Work toward federal recognition of a Michigan tribe continues despite a new update last month.
The Grand River Bands of Ottawa Indians applauded the Michigan Senate for the recent approve a resolution urging the US Department of the Interior to allow the tribe’s petition.
Introduced by Sen. Mark Huizenga, R-Walker, Senate Resolution 151 calls on the department to pursue the tribe’s request for federal recognition so that members receive rights to health care, housing and assistance education and other resources provided to federally recognized tribes. .
“We are grateful to Senator Huizenga for supporting our tribe and honoring our deep roots here in West Michigan,” said Ron Yob, president of the Grand River Bands.
The tribe’s history dates back hundreds of years as 19 Ottawa bands originally lived along the Grand River and other waterways in southwestern Michigan. Treaties recognizing the tribe’s ancestral lands were signed in 1821 and 1836, and these areas are still sacred to the tribe today.
Other treaties with tribal participation include the Treaty of Greenville of 1795, the Treaty of Detroit of 1807, and the Treaty of Detroit of 1855.
Today, most members of the Grand River bands reside in Kent, Muskegon, and Oceana counties.
Despite Michigan’s statehood recognition and despite other treaties and agreements with the federal government, the tribe said it has been advocating for federal recognition for nearly 30 years.
The petition remains under Home Office review with no change in status since 2013. The petition was awaiting final review, which is the last step in the process, before the COVID-19 pandemic caused a delay.
The Michigan Senate’s new request comes after Rep. David LaGrand, D-Grand Rapids, introduced a similar resolution in the Michigan House of Representatives encouraging approval of the Grand River Bands petition.
The delays with the decision created complications beyond the tribe’s own operations within the West Michigan community.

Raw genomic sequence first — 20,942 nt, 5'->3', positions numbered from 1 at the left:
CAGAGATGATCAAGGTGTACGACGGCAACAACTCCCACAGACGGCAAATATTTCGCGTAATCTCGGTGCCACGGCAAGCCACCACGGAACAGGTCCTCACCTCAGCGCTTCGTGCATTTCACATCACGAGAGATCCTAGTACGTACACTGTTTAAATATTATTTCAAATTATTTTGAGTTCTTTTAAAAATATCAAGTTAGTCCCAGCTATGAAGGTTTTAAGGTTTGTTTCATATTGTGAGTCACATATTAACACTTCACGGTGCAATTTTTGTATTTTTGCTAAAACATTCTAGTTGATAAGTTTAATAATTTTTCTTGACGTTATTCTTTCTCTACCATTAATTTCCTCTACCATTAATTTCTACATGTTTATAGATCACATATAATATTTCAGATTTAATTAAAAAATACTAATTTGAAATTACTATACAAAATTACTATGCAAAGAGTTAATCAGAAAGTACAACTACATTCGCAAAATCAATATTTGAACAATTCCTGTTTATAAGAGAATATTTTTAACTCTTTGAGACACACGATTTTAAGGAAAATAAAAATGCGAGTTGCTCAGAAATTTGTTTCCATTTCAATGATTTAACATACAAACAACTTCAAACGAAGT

On June 15, Governor Gretchen Whitmer rejected a request from the Little River Band of Ottawa Indians to build an off-reserve casino in Fruitport – a project that had been underway since 2008. The reason she turned down the proposal had to do with the bands of GrandRiver. pending recognition and the future possibility for the tribe to open their own casino in the general area.
“I am unable to endorse the Little River Band’s two-part decision due to the remaining uncertainty created by the Grand River Bands’ pending recognition petition,” Whitmer said in June.
The Home Office granted Whitmer a six-month extension after initially asking for her decision by December 2021. Whitmer noted her “impossible position” on the matter as she awaited the ministry’s own decision on the Grand River bands.
While the casino’s rejection was a blow to the Little River Band, the Grand River Bands released a statement in support of Whitmer’s decision.
“We commend Governor Whitmer for her thoughtfulness and for exercising due diligence in making this important decision,” Yob said.
“With this decision now made, the Grand River Bands will finalize our federal recognition with the potential to pursue economic development activities in the Muskegon area.”
The Interior Ministry announced in April that it would issue a decision on recognizing the tribe by October 15.